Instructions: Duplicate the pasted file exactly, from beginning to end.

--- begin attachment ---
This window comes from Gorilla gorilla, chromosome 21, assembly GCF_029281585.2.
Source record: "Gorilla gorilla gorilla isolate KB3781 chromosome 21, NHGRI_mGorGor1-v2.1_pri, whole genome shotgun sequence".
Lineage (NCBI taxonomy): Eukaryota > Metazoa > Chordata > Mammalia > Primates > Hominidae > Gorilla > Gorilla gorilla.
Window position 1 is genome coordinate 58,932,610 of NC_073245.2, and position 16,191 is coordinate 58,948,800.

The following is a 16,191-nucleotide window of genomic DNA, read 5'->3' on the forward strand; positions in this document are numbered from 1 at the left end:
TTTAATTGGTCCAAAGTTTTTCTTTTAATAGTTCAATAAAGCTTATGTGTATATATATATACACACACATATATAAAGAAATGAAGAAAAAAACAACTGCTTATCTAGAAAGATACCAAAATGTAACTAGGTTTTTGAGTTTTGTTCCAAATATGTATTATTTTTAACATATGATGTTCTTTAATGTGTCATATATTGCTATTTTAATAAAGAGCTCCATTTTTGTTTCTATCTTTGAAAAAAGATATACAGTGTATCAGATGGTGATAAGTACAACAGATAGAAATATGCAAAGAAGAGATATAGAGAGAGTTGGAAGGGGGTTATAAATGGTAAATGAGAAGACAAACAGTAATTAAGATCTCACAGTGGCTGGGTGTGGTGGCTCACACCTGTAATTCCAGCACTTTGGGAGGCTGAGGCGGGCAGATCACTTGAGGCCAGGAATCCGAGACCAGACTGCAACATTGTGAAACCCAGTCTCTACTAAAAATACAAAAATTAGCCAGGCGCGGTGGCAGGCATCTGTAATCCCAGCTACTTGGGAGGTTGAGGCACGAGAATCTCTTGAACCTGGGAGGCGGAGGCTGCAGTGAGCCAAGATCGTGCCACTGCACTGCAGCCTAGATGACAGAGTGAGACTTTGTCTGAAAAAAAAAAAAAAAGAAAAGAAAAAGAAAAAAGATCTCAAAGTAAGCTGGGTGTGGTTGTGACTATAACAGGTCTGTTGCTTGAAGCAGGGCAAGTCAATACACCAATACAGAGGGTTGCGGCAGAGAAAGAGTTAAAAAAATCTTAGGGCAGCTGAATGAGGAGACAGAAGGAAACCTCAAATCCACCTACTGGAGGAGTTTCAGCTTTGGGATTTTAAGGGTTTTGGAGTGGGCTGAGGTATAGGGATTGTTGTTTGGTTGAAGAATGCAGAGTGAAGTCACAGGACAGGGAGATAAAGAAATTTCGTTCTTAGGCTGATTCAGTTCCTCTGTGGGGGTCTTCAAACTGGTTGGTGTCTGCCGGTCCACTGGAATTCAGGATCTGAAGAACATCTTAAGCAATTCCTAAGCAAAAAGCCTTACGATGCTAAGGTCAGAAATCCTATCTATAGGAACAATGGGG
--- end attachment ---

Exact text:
This window comes from Gorilla gorilla, chromosome 21, assembly GCF_029281585.2.
Source record: "Gorilla gorilla gorilla isolate KB3781 chromosome 21, NHGRI_mGorGor1-v2.1_pri, whole genome shotgun sequence".
Lineage (NCBI taxonomy): Eukaryota > Metazoa > Chordata > Mammalia > Primates > Hominidae > Gorilla > Gorilla gorilla.
Window position 1 is genome coordinate 58,932,610 of NC_073245.2, and position 16,191 is coordinate 58,948,800.

The following is a 16,191-nucleotide window of genomic DNA, read 5'->3' on the forward strand; positions in this document are numbered from 1 at the left end:
TTTAATTGGTCCAAAGTTTTTCTTTTAATAGTTCAATAAAGCTTATGTGTATATATATATACACACACATATATAAAGAAATGAAGAAAAAAACAACTGCTTATCTAGAAAGATACCAAAATGTAACTAGGTTTTTGAGTTTTGTTCCAAATATGTATTATTTTTAACATATGATGTTCTTTAATGTGTCATATATTGCTATTTTAATAAAGAGCTCCATTTTTGTTTCTATCTTTGAAAAAAGATATACAGTGTATCAGATGGTGATAAGTACAACAGATAGAAATATGCAAAGAAGAGATATAGAGAGAGTTGGAAGGGGGTTATAAATGGTAAATGAGAAGACAAACAGTAATTAAGATCTCACAGTGGCTGGGTGTGGTGGCTCACACCTGTAATTCCAGCACTTTGGGAGGCTGAGGCGGGCAGATCACTTGAGGCCAGGAATCCGAGACCAGACTGCAACATTGTGAAACCCAGTCTCTACTAAAAATACAAAAATTAGCCAGGCGCGGTGGCAGGCATCTGTAATCCCAGCTACTTGGGAGGTTGAGGCACGAGAATCTCTTGAACCTGGGAGGCGGAGGCTGCAGTGAGCCAAGATCGTGCCACTGCACTGCAGCCTAGATGACAGAGTGAGACTTTGTCTGAAAAAAAAAAAAAAAGAAAAGAAAAAGAAAAAAGATCTCAAAGTAAGCTGGGTGTGGTTGTGACTATAACAGGTCTGTTGCTTGAAGCAGGGCAAGTCAATACACCAATACAGAGGGTTGCGGCAGAGAAAGAGTTAAAAAAATCTTAGGGCAGCTGAATGAGGAGACAGAAGGAAACCTCAAATCCACCTACTGGAGGAGTTTCAGCTTTGGGATTTTAAGGGTTTTGGAGTGGGCTGAGGTATAGGGATTGTTGTTTGGTTGAAGAATGCAGAGTGAAGTCACAGGACAGGGAGATAAAGAAATTTCGTTCTTAGGCTGATTCAGTTCCTCTGTGGGGGTCTTCAAACTGGTTGGTGTCTGCCGGTCCACTGGAATTCAGGATCTGAAGAACATCTTAAGCAATTCCTAAGCAAAAAGCCTTACGATGCTAAGGTCAGAAATCCTATCTATAGGAACAATGGGG